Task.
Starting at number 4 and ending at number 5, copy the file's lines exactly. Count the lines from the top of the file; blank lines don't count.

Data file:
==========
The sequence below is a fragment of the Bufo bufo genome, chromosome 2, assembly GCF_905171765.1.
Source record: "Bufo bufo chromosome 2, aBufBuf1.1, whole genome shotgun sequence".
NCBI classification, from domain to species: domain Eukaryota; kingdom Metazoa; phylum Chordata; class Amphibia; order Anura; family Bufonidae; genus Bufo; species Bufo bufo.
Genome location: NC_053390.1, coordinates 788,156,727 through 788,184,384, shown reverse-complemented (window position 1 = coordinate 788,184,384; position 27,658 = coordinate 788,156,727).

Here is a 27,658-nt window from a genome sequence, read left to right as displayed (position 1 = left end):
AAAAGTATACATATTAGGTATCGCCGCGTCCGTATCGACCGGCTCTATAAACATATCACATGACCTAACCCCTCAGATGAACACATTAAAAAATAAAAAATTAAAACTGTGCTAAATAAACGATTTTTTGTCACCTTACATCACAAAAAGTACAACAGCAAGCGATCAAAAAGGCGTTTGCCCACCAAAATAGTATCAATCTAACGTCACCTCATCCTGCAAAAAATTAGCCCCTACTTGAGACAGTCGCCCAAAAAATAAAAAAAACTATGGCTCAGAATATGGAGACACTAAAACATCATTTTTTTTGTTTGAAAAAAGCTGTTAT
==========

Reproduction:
Genome location: NC_053390.1, coordinates 788,156,727 through 788,184,384, shown reverse-complemented (window position 1 = coordinate 788,184,384; position 27,658 = coordinate 788,156,727).

Here is a 27,658-nt window from a genome sequence, read left to right as displayed (position 1 = left end):